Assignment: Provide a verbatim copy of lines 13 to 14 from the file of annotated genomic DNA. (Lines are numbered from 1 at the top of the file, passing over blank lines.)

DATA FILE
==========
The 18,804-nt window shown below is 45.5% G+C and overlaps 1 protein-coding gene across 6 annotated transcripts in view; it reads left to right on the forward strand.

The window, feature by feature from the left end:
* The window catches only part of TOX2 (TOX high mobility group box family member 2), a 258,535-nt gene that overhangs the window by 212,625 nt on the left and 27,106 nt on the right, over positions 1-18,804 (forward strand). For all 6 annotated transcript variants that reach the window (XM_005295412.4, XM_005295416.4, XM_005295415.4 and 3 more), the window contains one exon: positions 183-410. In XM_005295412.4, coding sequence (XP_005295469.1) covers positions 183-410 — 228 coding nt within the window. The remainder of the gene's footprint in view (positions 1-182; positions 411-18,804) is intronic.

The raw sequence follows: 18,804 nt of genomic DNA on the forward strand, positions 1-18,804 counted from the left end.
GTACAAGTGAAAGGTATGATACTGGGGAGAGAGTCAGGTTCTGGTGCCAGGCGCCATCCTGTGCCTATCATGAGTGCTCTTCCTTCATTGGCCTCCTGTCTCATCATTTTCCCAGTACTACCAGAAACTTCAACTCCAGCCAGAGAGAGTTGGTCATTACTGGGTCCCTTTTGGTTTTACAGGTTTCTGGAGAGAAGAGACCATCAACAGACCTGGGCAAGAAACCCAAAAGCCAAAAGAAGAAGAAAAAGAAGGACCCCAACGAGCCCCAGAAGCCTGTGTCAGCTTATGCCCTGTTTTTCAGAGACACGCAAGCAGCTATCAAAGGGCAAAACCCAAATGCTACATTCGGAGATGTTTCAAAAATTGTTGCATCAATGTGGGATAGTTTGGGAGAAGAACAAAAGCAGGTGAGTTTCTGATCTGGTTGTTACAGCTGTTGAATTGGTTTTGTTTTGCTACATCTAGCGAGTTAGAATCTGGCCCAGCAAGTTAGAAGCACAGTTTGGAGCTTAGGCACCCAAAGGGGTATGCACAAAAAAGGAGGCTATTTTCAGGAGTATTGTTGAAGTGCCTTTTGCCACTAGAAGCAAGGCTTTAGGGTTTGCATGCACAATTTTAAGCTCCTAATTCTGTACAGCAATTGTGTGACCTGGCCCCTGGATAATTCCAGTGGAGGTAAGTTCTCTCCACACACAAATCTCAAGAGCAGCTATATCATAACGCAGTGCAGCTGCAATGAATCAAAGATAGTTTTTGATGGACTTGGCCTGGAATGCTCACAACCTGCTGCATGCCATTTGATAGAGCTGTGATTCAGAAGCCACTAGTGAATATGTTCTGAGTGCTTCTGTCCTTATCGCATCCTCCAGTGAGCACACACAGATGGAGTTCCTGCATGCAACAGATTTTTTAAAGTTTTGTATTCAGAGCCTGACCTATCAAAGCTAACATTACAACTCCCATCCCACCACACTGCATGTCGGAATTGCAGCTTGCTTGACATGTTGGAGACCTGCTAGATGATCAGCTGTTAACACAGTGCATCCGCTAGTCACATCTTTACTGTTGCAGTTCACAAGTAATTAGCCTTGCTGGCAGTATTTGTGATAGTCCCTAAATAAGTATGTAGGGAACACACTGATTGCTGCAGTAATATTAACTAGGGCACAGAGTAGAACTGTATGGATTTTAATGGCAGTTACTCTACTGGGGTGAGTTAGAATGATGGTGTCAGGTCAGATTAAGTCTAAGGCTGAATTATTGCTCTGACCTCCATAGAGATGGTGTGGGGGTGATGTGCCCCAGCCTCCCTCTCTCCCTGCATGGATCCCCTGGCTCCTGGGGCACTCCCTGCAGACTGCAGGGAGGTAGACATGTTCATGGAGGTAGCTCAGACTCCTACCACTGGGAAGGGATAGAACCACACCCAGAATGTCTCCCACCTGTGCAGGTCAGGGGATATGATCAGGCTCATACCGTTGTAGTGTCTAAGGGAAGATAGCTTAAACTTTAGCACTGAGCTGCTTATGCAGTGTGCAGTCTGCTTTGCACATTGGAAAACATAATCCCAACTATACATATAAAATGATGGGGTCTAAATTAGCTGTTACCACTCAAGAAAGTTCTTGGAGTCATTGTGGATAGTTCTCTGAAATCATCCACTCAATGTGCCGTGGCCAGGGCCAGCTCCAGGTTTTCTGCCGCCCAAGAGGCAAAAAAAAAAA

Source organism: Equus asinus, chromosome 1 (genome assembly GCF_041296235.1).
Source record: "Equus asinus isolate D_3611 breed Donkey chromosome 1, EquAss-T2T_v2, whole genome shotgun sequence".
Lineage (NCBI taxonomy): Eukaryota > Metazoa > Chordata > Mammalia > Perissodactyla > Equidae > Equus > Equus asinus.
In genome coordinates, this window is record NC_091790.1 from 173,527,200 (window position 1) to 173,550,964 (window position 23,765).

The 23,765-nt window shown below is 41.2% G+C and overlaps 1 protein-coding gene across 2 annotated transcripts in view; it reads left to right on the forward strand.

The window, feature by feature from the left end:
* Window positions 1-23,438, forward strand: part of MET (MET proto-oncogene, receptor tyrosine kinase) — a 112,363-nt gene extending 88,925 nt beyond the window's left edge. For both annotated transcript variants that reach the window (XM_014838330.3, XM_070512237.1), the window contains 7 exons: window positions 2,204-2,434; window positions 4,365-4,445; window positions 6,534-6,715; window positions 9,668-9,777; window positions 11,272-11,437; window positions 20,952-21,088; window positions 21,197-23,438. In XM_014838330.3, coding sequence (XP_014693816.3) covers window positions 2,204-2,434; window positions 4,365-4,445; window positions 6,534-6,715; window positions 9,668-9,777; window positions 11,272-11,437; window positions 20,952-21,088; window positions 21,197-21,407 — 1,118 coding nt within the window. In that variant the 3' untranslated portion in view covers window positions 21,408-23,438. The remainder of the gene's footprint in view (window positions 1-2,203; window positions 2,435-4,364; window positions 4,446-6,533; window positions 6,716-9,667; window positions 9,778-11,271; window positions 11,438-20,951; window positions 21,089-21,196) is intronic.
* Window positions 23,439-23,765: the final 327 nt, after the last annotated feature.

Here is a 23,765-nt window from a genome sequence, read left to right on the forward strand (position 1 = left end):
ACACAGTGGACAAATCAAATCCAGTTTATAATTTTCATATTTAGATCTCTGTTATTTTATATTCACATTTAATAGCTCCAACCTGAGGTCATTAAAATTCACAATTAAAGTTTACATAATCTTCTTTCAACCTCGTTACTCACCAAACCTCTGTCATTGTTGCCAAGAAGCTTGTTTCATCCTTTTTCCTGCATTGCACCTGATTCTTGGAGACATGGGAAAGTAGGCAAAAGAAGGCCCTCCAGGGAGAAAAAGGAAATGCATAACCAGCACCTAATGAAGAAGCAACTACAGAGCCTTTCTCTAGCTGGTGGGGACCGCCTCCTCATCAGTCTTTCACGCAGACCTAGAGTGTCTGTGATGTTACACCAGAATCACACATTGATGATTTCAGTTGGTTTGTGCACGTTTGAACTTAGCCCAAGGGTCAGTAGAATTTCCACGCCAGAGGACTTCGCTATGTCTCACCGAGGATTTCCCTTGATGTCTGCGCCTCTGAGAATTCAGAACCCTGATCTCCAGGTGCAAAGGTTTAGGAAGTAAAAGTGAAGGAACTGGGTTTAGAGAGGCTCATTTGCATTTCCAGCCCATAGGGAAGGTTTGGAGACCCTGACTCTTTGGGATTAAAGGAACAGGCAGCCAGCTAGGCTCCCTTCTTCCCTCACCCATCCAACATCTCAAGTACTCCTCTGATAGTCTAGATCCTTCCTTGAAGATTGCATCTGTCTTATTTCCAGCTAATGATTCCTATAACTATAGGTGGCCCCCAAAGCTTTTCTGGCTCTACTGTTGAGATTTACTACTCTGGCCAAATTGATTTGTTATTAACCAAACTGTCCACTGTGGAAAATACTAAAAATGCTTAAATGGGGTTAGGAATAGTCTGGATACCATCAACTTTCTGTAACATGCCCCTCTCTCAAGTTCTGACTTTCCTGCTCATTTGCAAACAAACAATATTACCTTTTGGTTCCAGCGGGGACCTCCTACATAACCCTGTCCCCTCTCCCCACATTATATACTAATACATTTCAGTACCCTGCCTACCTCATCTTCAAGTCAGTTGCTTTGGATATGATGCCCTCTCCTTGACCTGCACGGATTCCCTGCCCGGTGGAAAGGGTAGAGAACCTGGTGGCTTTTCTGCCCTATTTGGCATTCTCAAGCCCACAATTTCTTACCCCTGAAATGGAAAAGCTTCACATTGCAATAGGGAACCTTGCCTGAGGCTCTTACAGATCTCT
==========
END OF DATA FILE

* Window positions 23,439-23,765: the final 327 nt, after the last annotated feature.

Here is a 23,765-nt window from a genome sequence, read left to right on the forward strand (position 1 = left end):